1. Realism

There is a long and vital discourse on the nature of cinematic realism, one that I won’t attempt to summarize here. Nor, admittedly, will I be adding much to that discourse. But it seems worthwhile to at least raise the question of what visual trickery gives us and what it denies us. Andre Bazin, the great French theorist, posited a notion of realism as a new kind of “visual democracy”. American ex-pat Noel Burch found in certain kinds of cinematic realism a political stance, one in opposition to perceived notions of a Hollywood (and by extension bourgeois) style – a trickery that stood in stark contrast to the realities of the world around us. But we don’t seem to have digested such ideas, other than a vague notion that a digital revolution would allow aspiring filmmakers with fewer resources to put their vision on screen (if only a tiny one), or, only vaguely more political, that the modes of production would be put in the hands of the “everyman”. However, with recent films like The Blair Witch Project, Brian Depalma’s Redacted, and George Romero’s upcoming Diary of the Dead, the question is one of legitimacy – or, if you like, authenticity. The video apparatus has led us into an unprecedented age of real time recording – any thought, idea, or action (public or private) can be instantly recorded and placed in an arena of public opinion - online. But there is a disconnect when that off-the-cuff seizing of a moment is replicated as a prefabricated moment, mediated by a screenplay, professional actors, and million dollar special effects. We’ve seen this disconnect before, such as the backlash against The Blair Witch Project when scores of people where shocked that they had been duped into believing that the film was actual found footage (a recorded event, as opposed to a filmed fabrication). Even further back, there is the famous case of Orson Welles’ War of the Worlds radio broadcast (perhaps not coincidentally, Welles also experimented with the idea of a film shot entirely from a first person point of view, an adaptation of Hearts of Darkness. Wisely, it was never started and exists only as a tantalizing idea). Ultimately, we are talking about a simulacrum of found footage, a kind of double reverse that leaves us with no footing whatsoever in processing the experience. I’m left with a feeling similar to Baudrillard’s notion that the (first) Iraq war did not happen – it existed not as any kind of functional reality, but as a television event viewed from living rooms.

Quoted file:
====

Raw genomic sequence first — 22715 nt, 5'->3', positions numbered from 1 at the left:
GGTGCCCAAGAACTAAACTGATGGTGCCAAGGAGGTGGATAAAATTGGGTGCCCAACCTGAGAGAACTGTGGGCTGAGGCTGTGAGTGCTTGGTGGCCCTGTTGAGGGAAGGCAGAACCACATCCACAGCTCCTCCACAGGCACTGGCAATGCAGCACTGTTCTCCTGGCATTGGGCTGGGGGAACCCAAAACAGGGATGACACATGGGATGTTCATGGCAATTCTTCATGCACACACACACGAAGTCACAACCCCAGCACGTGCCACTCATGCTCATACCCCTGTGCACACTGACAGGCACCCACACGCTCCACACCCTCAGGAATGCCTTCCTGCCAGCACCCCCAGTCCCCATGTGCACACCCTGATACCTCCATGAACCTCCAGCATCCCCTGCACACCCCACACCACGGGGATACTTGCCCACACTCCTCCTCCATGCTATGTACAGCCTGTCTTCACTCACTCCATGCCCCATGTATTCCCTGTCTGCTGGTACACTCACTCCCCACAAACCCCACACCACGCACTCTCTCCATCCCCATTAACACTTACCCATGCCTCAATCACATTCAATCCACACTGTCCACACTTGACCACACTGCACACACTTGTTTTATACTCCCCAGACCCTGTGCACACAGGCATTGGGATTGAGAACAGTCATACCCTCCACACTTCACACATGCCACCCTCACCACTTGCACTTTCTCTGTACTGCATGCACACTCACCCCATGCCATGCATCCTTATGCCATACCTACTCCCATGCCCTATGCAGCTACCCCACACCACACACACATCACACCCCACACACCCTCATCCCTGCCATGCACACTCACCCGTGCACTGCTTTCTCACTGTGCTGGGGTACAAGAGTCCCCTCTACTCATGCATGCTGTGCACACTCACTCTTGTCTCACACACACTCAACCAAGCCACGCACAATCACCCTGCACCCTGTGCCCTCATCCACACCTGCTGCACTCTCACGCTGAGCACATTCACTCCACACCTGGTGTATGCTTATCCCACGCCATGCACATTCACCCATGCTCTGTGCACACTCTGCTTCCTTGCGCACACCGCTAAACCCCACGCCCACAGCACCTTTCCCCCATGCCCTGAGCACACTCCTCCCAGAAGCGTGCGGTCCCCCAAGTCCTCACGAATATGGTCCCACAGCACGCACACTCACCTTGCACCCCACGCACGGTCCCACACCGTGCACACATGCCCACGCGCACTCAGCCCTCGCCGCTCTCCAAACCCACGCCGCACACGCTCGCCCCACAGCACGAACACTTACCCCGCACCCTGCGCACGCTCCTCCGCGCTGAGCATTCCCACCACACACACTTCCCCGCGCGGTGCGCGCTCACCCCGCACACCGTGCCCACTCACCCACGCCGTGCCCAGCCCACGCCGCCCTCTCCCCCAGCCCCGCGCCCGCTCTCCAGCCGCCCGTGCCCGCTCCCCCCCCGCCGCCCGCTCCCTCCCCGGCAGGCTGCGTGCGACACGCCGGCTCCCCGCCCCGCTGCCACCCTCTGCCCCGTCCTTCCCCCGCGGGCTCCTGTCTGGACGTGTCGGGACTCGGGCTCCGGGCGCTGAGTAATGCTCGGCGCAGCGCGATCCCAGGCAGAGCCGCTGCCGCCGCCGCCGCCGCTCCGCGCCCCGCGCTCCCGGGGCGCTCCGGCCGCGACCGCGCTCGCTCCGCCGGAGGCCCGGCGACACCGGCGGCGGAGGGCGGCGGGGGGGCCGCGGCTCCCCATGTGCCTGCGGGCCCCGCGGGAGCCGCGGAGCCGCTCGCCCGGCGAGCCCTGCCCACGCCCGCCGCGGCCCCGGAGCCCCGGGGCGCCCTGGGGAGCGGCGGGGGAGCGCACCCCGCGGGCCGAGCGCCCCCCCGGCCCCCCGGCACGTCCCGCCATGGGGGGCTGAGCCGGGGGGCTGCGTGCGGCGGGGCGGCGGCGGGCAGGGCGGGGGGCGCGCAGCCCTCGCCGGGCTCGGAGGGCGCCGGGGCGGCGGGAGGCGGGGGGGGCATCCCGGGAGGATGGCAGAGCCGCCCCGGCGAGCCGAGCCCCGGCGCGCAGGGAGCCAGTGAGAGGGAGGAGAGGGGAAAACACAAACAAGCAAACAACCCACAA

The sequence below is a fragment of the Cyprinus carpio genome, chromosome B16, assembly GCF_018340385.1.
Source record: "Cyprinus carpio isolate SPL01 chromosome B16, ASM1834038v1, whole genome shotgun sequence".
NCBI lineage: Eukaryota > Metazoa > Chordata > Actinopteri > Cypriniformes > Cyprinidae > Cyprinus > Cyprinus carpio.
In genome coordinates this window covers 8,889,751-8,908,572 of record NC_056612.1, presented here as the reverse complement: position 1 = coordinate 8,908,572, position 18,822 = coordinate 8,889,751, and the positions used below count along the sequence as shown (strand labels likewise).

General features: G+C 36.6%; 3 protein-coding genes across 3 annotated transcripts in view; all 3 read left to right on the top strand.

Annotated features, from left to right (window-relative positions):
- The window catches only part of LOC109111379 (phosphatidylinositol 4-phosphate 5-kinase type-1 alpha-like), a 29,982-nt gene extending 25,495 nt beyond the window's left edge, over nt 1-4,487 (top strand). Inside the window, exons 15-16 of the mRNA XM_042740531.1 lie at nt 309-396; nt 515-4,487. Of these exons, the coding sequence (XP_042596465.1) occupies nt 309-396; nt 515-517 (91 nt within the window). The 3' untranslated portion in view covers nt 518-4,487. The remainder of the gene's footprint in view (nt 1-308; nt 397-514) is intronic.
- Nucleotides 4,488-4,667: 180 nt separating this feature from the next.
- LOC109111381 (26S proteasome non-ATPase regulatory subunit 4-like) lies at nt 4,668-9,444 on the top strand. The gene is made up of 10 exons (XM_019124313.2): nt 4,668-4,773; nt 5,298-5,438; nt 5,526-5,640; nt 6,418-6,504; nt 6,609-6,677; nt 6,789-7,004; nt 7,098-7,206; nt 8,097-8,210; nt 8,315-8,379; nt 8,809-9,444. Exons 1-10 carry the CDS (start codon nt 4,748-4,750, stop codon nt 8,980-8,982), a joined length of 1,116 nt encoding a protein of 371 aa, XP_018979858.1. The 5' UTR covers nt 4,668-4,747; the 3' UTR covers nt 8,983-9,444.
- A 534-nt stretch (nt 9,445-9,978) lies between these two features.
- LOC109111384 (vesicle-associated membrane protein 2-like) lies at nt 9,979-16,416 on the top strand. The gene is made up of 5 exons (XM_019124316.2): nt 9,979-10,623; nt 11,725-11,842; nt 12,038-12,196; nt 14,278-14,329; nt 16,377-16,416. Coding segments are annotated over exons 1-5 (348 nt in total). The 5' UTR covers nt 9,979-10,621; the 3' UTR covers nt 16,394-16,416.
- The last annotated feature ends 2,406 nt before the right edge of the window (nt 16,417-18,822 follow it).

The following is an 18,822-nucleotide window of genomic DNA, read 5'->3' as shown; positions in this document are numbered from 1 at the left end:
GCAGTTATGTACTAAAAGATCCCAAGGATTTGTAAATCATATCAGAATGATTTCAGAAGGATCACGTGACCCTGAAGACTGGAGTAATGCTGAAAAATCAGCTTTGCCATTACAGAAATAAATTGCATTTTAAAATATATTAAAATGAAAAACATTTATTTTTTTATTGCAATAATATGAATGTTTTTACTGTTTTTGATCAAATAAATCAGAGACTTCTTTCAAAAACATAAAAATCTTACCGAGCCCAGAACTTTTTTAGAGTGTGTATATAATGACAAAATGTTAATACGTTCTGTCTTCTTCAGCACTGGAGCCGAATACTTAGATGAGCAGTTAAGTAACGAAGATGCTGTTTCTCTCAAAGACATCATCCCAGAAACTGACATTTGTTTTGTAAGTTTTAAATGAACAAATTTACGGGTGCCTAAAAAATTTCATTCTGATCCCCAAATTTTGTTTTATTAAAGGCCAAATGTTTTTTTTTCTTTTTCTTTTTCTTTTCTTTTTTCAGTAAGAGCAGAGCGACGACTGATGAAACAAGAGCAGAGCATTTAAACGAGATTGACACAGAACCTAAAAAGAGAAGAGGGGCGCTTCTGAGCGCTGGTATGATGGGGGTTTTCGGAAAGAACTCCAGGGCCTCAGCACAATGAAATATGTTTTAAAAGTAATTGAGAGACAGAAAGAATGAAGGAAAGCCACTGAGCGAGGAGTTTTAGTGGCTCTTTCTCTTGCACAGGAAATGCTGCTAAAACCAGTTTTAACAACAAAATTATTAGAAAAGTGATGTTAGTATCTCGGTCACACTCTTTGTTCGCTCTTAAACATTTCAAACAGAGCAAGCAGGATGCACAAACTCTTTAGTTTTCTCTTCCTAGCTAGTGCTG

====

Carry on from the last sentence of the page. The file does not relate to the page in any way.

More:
I saw Cloverfield the day it came out, and most of the preceding ideas, for better of for worse, sprung almost immediately to mind. Perhaps wishful thinking on my part (genius at work?), but also, I suspect, as a response to the film’s viral marketing campaign (for a useful overview, see Ben Walter’s article “A Guaranteed Premonition” in the Winter 07 Film Quarterly). The notion that a film can exist in the spectator’s mind before they see it, or, in this case, even knew the title of the film, is probably the greatest innovation in movie marketing in recent years. The film object is now not only an event (take that summer blockbusters!), but a mysterious game/puzzle that demands time and attention months before the film hits the silver screen. The implication that the value of the film object lay not in its value as art (or even simple entertainment), but a multi-media blitz is nothing new. What is new is the leg work, the time and effort put in by willful participants of this marketing puzzle. What is also new is the notion that this game/puzzle doesn’t actually tell or give the participant anything. To anyone paying attention, the Dark Knight viral campaign gave intrepid players their first glimpse of the Joker months before the first officially published publicity photos. Not the case with the Cloverfield monster (which is barely glimpsed for most of the film, perhaps one source of the audience’s frustration). As Orson Welles learned, there is blowback from such unprecedented manipulation of the “reality index” – the inevitable fallout when a product doesn’t live up to the hype. I’m not usually one to play the numbers game, but it seems pertinent here – after a $40 million + opening weekend, the film managed an astounding 63% drop off in its second weekend in release, going from first to fourth place. While there should never be a dollar value placed on the success of a film as art, it is important to remember that Titanic is the highest grossing film of all time and Zodiac tanked with audiences. But I must admit that a film that places so much value on a gimmick oriented conception and execution should find so few receptive to that gimmick gives me just a hint of faith – faith that word of mouth can hurt an unworthy project and, inversely, help one more deserving.